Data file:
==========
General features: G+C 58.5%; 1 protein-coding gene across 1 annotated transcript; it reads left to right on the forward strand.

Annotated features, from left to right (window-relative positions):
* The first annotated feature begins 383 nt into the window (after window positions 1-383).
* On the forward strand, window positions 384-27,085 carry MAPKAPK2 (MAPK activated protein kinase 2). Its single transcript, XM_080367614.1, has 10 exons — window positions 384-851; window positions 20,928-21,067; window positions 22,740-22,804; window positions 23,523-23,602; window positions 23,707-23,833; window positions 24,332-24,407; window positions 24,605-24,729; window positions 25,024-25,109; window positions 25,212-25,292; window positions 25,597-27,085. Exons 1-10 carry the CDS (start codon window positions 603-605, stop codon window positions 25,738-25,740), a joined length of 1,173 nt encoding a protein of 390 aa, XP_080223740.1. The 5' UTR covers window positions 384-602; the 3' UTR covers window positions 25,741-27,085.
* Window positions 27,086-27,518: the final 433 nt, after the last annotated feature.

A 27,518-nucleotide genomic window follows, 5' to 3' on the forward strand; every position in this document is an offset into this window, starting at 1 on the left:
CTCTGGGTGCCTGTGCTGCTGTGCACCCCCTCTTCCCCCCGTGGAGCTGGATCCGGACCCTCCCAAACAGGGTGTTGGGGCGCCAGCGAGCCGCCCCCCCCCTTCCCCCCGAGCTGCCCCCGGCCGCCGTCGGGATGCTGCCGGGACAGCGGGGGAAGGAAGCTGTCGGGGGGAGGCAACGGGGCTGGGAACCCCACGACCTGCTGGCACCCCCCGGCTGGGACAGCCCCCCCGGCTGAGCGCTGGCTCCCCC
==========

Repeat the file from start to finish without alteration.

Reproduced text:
General features: G+C 58.5%; 1 protein-coding gene across 1 annotated transcript; it reads left to right on the forward strand.

Annotated features, from left to right (window-relative positions):
* The first annotated feature begins 383 nt into the window (after window positions 1-383).
* On the forward strand, window positions 384-27,085 carry MAPKAPK2 (MAPK activated protein kinase 2). Its single transcript, XM_080367614.1, has 10 exons — window positions 384-851; window positions 20,928-21,067; window positions 22,740-22,804; window positions 23,523-23,602; window positions 23,707-23,833; window positions 24,332-24,407; window positions 24,605-24,729; window positions 25,024-25,109; window positions 25,212-25,292; window positions 25,597-27,085. Exons 1-10 carry the CDS (start codon window positions 603-605, stop codon window positions 25,738-25,740), a joined length of 1,173 nt encoding a protein of 390 aa, XP_080223740.1. The 5' UTR covers window positions 384-602; the 3' UTR covers window positions 25,741-27,085.
* Window positions 27,086-27,518: the final 433 nt, after the last annotated feature.

A 27,518-nucleotide genomic window follows, 5' to 3' on the forward strand; every position in this document is an offset into this window, starting at 1 on the left:
CTCTGGGTGCCTGTGCTGCTGTGCACCCCCTCTTCCCCCCGTGGAGCTGGATCCGGACCCTCCCAAACAGGGTGTTGGGGCGCCAGCGAGCCGCCCCCCCCCTTCCCCCCGAGCTGCCCCCGGCCGCCGTCGGGATGCTGCCGGGACAGCGGGGGAAGGAAGCTGTCGGGGGGAGGCAACGGGGCTGGGAACCCCACGACCTGCTGGCACCCCCCGGCTGGGACAGCCCCCCCGGCTGAGCGCTGGCTCCCCC